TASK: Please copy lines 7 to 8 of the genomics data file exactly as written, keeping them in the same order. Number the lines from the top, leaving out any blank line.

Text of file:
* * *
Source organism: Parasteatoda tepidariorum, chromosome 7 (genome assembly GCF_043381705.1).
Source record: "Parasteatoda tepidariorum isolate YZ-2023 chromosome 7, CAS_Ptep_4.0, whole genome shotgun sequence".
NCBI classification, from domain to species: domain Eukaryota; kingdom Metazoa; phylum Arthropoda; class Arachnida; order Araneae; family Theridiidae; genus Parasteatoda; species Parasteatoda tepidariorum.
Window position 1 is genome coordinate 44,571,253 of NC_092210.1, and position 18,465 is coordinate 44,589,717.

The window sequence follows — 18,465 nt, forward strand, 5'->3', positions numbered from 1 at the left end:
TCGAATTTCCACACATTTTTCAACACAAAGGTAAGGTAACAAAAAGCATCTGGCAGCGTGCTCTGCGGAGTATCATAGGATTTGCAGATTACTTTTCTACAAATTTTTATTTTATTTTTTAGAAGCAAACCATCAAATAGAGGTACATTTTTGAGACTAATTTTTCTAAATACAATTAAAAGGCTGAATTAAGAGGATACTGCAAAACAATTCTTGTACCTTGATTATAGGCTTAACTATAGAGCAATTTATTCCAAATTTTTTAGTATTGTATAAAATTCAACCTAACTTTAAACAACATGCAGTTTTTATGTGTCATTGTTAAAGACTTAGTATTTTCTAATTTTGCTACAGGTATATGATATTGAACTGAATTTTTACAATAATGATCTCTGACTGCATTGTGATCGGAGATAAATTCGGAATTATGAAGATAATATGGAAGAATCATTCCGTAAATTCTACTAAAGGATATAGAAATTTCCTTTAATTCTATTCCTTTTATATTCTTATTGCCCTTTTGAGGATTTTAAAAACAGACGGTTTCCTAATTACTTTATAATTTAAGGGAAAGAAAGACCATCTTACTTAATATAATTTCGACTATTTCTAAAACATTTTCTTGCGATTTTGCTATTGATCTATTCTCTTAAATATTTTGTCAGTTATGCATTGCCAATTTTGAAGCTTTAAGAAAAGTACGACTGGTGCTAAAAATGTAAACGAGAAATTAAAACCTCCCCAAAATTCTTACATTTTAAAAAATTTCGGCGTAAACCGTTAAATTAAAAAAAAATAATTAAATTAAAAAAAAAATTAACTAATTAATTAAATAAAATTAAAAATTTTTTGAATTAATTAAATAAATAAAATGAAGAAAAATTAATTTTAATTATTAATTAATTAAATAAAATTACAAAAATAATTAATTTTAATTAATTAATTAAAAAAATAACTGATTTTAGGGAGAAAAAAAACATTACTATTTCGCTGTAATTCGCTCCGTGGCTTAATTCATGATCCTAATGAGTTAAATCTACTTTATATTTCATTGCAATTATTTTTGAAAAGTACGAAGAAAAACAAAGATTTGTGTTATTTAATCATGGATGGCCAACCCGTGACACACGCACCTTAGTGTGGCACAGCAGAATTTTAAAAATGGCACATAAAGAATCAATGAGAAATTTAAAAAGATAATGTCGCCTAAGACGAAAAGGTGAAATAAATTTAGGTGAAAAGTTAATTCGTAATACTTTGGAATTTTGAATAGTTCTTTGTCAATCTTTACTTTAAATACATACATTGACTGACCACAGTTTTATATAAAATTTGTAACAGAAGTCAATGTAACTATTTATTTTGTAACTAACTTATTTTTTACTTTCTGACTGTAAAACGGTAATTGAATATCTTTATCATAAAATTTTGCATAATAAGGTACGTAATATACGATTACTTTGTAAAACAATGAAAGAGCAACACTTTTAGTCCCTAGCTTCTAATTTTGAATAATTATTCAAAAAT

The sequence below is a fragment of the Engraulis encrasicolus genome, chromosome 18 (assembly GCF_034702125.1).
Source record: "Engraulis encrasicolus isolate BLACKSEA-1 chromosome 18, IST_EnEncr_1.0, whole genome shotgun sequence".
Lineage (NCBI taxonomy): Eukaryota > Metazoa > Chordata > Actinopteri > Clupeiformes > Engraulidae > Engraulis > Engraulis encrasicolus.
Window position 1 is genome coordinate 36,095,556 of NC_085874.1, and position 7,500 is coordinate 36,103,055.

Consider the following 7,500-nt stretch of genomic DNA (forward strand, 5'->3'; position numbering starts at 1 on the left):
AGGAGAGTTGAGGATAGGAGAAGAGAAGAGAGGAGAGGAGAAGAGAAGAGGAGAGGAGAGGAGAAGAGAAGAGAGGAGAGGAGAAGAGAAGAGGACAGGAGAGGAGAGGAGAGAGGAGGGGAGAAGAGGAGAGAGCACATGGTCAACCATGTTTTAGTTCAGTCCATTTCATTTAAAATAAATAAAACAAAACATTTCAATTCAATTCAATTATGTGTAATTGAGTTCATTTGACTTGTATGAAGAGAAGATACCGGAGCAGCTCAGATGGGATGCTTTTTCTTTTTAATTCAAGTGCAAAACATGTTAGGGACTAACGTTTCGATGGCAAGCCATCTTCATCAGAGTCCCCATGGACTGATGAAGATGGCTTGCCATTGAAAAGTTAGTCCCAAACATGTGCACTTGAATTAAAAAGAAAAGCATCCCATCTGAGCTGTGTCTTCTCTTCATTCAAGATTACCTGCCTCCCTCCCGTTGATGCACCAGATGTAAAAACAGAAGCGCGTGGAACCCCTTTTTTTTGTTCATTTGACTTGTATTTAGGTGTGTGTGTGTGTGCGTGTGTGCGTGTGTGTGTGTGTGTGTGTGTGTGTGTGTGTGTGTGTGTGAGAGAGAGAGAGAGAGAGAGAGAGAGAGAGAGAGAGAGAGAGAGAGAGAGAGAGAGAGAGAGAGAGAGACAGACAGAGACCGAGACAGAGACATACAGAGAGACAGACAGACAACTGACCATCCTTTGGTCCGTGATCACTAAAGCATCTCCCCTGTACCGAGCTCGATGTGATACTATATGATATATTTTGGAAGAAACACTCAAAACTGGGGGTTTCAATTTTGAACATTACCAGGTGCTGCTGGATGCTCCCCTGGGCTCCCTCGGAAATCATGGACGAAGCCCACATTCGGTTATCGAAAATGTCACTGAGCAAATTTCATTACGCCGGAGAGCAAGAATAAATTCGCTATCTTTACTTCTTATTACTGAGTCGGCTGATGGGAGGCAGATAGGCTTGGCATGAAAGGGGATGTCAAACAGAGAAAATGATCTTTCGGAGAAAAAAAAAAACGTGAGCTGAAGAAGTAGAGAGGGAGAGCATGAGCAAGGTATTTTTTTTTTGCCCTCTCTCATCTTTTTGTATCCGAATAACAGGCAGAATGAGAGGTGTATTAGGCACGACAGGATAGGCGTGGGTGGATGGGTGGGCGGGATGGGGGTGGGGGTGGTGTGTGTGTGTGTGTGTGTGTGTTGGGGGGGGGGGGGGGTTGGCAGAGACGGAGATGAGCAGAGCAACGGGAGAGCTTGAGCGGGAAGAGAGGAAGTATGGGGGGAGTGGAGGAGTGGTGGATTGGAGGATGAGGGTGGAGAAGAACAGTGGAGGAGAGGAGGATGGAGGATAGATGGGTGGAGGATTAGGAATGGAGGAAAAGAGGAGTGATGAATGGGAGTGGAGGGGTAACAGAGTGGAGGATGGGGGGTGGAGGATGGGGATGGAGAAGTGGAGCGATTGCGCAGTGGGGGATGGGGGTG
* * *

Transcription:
The sequence below is a fragment of the Engraulis encrasicolus genome, chromosome 18 (assembly GCF_034702125.1).
Source record: "Engraulis encrasicolus isolate BLACKSEA-1 chromosome 18, IST_EnEncr_1.0, whole genome shotgun sequence".